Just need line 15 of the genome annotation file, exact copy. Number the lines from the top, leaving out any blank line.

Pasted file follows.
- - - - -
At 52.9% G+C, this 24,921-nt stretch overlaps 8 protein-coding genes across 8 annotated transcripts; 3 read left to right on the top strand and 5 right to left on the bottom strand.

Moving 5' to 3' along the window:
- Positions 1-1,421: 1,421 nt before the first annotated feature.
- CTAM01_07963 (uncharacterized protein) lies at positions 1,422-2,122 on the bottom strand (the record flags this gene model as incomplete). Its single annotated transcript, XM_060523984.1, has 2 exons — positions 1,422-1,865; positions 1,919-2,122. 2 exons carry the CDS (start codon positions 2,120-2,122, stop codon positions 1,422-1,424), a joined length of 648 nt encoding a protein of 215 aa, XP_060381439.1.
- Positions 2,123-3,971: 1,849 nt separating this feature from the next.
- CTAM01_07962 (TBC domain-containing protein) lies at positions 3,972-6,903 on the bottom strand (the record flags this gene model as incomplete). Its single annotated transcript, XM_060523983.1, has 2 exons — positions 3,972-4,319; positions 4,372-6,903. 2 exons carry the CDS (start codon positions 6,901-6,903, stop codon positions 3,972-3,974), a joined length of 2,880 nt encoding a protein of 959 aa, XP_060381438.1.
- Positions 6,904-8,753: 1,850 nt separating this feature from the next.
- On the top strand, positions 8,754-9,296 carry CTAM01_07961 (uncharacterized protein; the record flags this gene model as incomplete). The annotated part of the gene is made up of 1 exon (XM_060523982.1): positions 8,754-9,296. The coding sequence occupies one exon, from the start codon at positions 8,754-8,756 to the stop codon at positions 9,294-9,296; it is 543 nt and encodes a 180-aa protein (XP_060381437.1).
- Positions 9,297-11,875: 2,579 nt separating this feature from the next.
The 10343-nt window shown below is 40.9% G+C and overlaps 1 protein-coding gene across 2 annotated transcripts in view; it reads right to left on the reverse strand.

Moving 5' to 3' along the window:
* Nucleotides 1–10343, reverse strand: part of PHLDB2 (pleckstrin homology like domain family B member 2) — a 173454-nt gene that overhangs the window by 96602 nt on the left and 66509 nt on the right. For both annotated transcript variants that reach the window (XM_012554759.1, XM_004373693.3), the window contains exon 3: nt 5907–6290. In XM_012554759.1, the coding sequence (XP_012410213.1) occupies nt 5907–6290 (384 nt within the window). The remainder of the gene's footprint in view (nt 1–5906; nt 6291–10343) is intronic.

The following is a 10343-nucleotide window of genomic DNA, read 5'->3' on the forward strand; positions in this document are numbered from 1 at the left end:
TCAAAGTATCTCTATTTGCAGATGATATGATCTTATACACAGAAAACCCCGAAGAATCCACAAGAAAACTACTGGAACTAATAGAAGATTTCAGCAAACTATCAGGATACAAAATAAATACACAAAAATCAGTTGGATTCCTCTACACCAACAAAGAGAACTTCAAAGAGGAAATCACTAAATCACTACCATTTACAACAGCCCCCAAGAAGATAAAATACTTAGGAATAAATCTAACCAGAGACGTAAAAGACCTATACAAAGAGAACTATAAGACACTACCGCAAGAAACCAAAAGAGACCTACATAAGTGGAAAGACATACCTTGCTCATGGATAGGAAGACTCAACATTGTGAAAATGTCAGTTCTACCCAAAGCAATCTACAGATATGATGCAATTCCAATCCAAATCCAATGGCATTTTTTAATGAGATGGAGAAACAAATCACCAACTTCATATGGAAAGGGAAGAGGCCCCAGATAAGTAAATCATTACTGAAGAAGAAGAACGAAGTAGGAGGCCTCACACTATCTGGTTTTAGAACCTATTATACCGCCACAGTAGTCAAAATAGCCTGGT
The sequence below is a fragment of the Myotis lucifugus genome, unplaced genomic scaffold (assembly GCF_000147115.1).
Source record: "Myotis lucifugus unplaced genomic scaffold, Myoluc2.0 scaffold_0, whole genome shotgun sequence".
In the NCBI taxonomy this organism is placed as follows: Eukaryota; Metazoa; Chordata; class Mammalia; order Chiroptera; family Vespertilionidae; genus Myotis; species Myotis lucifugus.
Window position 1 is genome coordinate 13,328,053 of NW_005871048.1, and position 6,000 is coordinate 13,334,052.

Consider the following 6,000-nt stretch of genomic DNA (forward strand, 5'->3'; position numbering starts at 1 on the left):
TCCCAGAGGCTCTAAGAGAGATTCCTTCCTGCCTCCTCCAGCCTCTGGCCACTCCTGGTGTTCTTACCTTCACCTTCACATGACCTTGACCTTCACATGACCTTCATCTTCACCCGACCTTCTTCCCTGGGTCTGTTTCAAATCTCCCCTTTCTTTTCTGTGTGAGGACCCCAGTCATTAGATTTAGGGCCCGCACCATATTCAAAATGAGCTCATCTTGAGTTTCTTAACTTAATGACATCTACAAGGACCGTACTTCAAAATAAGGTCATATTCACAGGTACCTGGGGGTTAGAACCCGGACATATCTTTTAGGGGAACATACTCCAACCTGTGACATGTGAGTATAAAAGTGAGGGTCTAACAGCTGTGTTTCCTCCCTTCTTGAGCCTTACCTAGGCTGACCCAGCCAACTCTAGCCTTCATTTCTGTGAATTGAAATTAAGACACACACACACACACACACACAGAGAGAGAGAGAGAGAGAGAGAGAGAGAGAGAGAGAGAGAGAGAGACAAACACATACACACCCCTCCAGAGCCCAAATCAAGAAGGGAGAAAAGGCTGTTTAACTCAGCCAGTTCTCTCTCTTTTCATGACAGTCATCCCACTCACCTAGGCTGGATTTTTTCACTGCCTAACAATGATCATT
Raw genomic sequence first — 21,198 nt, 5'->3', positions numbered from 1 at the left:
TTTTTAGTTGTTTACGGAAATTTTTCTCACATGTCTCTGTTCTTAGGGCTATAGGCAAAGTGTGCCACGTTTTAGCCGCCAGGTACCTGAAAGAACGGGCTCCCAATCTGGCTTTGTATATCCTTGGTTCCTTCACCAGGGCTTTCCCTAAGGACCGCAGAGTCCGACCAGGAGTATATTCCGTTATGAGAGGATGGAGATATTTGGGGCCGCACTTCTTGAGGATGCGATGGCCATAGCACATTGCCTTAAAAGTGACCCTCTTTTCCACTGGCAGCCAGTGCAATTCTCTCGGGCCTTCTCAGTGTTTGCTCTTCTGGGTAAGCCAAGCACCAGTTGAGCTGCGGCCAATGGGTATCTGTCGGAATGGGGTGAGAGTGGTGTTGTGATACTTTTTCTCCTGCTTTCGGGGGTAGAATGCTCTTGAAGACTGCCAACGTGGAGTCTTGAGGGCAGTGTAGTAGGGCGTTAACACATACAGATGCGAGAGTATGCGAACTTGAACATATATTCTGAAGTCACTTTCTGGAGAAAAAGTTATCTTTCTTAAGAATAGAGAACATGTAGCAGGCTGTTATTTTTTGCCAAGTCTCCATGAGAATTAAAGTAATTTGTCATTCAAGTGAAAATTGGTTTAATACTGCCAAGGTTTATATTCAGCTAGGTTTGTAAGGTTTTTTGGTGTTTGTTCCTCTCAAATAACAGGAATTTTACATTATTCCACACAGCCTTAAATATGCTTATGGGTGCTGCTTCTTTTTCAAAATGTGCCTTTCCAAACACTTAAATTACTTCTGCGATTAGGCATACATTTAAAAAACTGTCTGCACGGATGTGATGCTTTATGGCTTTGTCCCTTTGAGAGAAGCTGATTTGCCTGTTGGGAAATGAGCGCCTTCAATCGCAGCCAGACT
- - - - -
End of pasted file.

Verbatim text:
The sequence below is a fragment of the Myotis lucifugus genome, unplaced genomic scaffold (assembly GCF_000147115.1).